Cast: Maribel Verdú, Gael García Bernal, Diego Luna, Daniel Giménez Cacho
Written and directed by Alfonso Cuarón (Gravity), Y Tu Mamá También is a stunning Mexican drama that stars Gael García Bernal and Diego Luna as two teenage friends who embark on a road trip, and are unexpectedly joined by a young married woman (Maribel Verdú), which makes all the difference. The trips means different things for each of them (escape, coming-of-age, an exploration of sexuality), but on a macro level, it showcases (visually and through narration) the realities of late-90s, rural Mexico, as well as historical footnotes and commentary. Y Tu Mamá También is occasionally difficult and bittersweet, and filmed in a documentary-realist style that only deepens the truths about love, friendship, sexuality, politics, and more that it betrays. But mostly the film is emotional, gorgeously filmed, and very sexy. (In fact, because of its portrayal of sex and drug use, the film was released as unrated in the U.S. to avoid a NC-17 marker). — Allison Keene
Director: Errol Morris
Cast: Joyce McKinney
So, you meet this guy named Kirk Anderson and almost immediately form a connection with him, even though he’s a Mormon. The problem is that you don’t know exactly how to show him you’re the one. Well, if you’re Joyce McKinney, you kidnap the guy and allegedly rape him in a hideaway cabin in England for several days.
This crime was at the center of one of the biggest tabloid wars of the 1970s, and director Errol Morris finds the haltingly strange heart of the matter by talking directly with McKinney in his customary fashion in Tabloid. Morris asks questions that might seem obvious, but the way he words them and builds up a rapport with McKinney teases out an unhinged yet startlingly sincere persona in a woman that fueled some of the most eye-grabbing tabloid headlines in history. McKinney would go on to pose nude, attempt to write a novel, become a courtroom starlet, and, in her elder years, adopt a cloned dog of her late, beloved pet. The result of all of this is a bewildering case of romantic obsession and an oddly endearing ode to having a lust for life even when you can’t quite control it. – Chris Cabin
Director: Randal Kleiser
Writer: Jim Jacobs & Warren Casey (original musical), Bronte Woodard (screenplay), Allan Carr (adaptation)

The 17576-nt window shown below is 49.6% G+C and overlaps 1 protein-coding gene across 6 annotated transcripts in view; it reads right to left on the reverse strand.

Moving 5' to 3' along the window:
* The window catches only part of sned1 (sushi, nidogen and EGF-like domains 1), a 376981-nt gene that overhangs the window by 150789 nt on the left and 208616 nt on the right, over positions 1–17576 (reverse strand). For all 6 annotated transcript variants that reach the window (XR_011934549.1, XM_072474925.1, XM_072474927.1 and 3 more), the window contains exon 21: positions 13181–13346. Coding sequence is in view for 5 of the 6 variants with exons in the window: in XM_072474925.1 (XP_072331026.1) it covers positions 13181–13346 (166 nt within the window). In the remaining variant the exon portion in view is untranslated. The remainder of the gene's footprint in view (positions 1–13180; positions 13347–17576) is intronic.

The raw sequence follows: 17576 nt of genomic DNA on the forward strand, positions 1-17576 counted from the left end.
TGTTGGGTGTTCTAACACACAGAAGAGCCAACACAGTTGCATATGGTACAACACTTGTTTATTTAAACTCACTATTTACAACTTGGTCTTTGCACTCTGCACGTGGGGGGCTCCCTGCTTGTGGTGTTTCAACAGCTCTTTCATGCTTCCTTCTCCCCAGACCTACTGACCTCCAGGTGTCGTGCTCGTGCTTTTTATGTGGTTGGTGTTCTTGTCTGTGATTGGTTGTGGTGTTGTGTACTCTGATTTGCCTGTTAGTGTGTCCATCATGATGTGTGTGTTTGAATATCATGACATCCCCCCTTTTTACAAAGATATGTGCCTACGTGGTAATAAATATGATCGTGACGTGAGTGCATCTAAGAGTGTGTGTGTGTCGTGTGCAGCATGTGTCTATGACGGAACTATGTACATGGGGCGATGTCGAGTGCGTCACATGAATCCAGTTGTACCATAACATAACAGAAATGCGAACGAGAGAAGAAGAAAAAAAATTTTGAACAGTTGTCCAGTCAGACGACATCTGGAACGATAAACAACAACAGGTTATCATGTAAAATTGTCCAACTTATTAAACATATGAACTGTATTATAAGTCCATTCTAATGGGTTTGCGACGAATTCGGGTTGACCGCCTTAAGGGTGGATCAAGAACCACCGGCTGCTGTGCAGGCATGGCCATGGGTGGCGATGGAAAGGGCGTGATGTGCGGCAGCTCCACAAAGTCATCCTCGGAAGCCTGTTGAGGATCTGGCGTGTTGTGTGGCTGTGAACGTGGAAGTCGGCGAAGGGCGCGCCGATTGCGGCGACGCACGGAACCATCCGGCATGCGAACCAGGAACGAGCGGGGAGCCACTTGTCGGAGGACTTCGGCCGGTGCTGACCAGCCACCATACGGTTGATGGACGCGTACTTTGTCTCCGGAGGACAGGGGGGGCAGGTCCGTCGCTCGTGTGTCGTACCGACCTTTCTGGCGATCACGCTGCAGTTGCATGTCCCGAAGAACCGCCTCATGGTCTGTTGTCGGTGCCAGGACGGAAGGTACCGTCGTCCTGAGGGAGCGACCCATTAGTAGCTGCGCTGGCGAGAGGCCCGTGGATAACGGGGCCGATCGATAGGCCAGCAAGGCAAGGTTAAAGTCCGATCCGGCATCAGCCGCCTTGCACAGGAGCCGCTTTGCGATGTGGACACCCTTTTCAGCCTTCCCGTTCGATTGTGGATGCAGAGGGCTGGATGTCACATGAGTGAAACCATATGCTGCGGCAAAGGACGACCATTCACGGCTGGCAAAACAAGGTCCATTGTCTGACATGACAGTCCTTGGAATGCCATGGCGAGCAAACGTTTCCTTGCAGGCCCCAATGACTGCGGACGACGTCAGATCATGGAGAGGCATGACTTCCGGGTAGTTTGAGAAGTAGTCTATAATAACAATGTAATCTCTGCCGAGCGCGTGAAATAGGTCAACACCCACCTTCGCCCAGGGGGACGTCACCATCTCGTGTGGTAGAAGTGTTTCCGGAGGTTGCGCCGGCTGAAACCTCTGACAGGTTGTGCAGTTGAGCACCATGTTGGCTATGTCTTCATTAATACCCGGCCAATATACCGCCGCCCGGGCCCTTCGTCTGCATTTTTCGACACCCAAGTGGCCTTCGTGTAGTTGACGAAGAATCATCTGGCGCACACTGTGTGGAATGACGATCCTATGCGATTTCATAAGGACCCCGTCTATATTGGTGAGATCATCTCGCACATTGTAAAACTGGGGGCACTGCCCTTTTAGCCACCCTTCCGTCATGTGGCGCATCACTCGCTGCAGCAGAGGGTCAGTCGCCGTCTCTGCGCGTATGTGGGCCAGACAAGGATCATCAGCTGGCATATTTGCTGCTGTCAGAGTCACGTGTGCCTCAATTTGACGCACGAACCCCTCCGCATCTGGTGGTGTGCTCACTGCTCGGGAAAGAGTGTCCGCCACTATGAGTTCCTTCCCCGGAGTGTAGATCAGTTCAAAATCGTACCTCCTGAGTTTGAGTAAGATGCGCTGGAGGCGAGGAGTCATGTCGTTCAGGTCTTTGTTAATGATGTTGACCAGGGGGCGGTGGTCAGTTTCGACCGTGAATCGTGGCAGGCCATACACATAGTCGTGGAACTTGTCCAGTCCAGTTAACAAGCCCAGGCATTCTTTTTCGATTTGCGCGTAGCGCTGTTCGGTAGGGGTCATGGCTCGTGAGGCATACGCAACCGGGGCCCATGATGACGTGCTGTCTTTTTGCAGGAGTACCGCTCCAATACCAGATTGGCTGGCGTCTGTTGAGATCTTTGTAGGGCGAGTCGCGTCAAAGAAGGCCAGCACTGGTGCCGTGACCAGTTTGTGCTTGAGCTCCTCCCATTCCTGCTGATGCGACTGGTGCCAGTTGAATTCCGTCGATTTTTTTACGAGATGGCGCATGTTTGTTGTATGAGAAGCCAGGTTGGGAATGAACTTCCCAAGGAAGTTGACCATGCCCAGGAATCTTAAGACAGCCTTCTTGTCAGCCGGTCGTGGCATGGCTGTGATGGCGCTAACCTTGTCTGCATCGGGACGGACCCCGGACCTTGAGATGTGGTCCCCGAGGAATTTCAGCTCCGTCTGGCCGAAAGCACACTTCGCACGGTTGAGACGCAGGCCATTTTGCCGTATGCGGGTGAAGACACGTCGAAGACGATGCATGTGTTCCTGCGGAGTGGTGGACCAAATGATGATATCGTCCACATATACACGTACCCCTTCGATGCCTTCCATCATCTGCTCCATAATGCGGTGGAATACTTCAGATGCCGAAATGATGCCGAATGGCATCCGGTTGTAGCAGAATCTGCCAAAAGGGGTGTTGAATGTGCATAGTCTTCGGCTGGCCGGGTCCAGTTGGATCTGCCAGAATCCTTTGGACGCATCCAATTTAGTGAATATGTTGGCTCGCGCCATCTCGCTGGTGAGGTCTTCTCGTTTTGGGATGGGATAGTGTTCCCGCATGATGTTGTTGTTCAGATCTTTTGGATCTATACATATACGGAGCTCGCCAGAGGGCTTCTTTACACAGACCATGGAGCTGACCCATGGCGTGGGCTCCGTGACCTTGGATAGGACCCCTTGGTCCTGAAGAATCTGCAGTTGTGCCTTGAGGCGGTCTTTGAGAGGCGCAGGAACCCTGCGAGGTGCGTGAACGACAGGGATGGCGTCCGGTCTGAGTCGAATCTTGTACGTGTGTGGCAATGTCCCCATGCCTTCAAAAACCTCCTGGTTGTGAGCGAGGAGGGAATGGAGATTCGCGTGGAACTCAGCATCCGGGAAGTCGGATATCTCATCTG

Cast: John Travolta, Olivia Newton-John, Stockard Channing, Jeff Conaway, Barry Pearl, Michael Tucci, Kelly Ward, Didi Conn
A crowd-pleaser if there ever was one, Grease is the word for a reason. Forgive me for going all Stefon here, but Grease has everything: a sweeping romantic duo at its core, catchy musical numbers, and plenty of sensuality to make this a swell “Netflix and Chill” choice if you so desire. John Travolta and Olivia Newton-John are dynamite together, but the entire ensemble is terrific under the direction of Randal Kleiser, who nails the 1950s vibe throughout. And what better time to watch Grease than now? Summer lovin’ indeed. – Adam Chitwood
Director: Wes Anderson
Writer: Wes Anderson, Roman Coppola
Cast: Jared Gilman, Kara Hayward, Bruce Willis, Edward Norton, Bill Murray, Frances McDormand, Bob Balaban, Jason Schwartzman, and Tilda Swinton
There is one scene that lands right about in the middle of Moonrise Kingdom that could have gone so wrong. The two (very) young lovers at the center of the film, played by Kara Hayward and Jared Gilman, are stripped down to their underwear, dancing to a turntable record, and begin to, um, experiment with each other. Nothing like a Larry Clark movie, mind you, but enough to stare directly at the discomfiting realities of budding sexuality. It’s in Wes Anderson’s tenderness as a writer, and as a director of actors, that makes the scene not only work but prove to be spellbinding and endearing. There’s plenty to love about this wild, wondrous, and estimable romantic comedy, but at the center of the deadpan laughs, the lacerating emotional disconnections, and the general, glorious chaos, there are these two kids who have decided they’re in love and cannot be told otherwise. Another director would look at the foolishness and naivete of these young characters, but Anderson looks at them with sincerity and heartbreaking, discombobulating empathy that rattles you to your very core. - Chris Cabin